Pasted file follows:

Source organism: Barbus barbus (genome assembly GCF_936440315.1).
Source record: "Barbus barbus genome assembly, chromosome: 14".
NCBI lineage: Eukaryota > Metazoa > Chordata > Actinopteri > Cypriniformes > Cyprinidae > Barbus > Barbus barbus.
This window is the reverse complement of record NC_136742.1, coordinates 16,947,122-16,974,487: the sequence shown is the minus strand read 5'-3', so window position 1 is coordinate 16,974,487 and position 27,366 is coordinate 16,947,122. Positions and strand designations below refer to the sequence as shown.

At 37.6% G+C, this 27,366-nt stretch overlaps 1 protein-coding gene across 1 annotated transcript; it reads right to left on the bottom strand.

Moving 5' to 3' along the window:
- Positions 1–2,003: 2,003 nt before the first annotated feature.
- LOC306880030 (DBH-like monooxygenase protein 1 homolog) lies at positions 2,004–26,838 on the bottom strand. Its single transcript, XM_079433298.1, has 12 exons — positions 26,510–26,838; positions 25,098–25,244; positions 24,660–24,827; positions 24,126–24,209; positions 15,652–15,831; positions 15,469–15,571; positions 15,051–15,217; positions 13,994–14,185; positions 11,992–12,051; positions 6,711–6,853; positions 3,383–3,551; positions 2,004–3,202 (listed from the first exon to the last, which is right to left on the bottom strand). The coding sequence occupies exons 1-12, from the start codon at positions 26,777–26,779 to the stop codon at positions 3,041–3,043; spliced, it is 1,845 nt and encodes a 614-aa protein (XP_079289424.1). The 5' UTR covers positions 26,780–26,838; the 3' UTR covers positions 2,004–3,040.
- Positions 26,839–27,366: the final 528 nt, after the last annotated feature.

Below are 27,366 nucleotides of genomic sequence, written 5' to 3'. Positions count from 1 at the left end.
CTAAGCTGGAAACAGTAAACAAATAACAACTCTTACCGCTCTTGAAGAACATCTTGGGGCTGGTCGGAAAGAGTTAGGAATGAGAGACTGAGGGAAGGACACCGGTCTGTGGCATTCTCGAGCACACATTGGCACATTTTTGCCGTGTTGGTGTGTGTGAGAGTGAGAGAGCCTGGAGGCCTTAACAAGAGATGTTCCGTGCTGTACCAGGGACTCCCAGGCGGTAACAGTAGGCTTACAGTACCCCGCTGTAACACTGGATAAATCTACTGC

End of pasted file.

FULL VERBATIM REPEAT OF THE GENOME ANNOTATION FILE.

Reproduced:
Source organism: Barbus barbus (genome assembly GCF_936440315.1).
Source record: "Barbus barbus genome assembly, chromosome: 14".
NCBI lineage: Eukaryota > Metazoa > Chordata > Actinopteri > Cypriniformes > Cyprinidae > Barbus > Barbus barbus.
This window is the reverse complement of record NC_136742.1, coordinates 16,947,122-16,974,487: the sequence shown is the minus strand read 5'-3', so window position 1 is coordinate 16,974,487 and position 27,366 is coordinate 16,947,122. Positions and strand designations below refer to the sequence as shown.

At 37.6% G+C, this 27,366-nt stretch overlaps 1 protein-coding gene across 1 annotated transcript; it reads right to left on the bottom strand.

Moving 5' to 3' along the window:
- Positions 1–2,003: 2,003 nt before the first annotated feature.
- LOC306880030 (DBH-like monooxygenase protein 1 homolog) lies at positions 2,004–26,838 on the bottom strand. Its single transcript, XM_079433298.1, has 12 exons — positions 26,510–26,838; positions 25,098–25,244; positions 24,660–24,827; positions 24,126–24,209; positions 15,652–15,831; positions 15,469–15,571; positions 15,051–15,217; positions 13,994–14,185; positions 11,992–12,051; positions 6,711–6,853; positions 3,383–3,551; positions 2,004–3,202 (listed from the first exon to the last, which is right to left on the bottom strand). The coding sequence occupies exons 1-12, from the start codon at positions 26,777–26,779 to the stop codon at positions 3,041–3,043; spliced, it is 1,845 nt and encodes a 614-aa protein (XP_079289424.1). The 5' UTR covers positions 26,780–26,838; the 3' UTR covers positions 2,004–3,040.
- Positions 26,839–27,366: the final 528 nt, after the last annotated feature.

Below are 27,366 nucleotides of genomic sequence, written 5' to 3'. Positions count from 1 at the left end.
CTAAGCTGGAAACAGTAAACAAATAACAACTCTTACCGCTCTTGAAGAACATCTTGGGGCTGGTCGGAAAGAGTTAGGAATGAGAGACTGAGGGAAGGACACCGGTCTGTGGCATTCTCGAGCACACATTGGCACATTTTTGCCGTGTTGGTGTGTGTGAGAGTGAGAGAGCCTGGAGGCCTTAACAAGAGATGTTCCGTGCTGTACCAGGGACTCCCAGGCGGTAACAGTAGGCTTACAGTACCCCGCTGTAACACTGGATAAATCTACTGC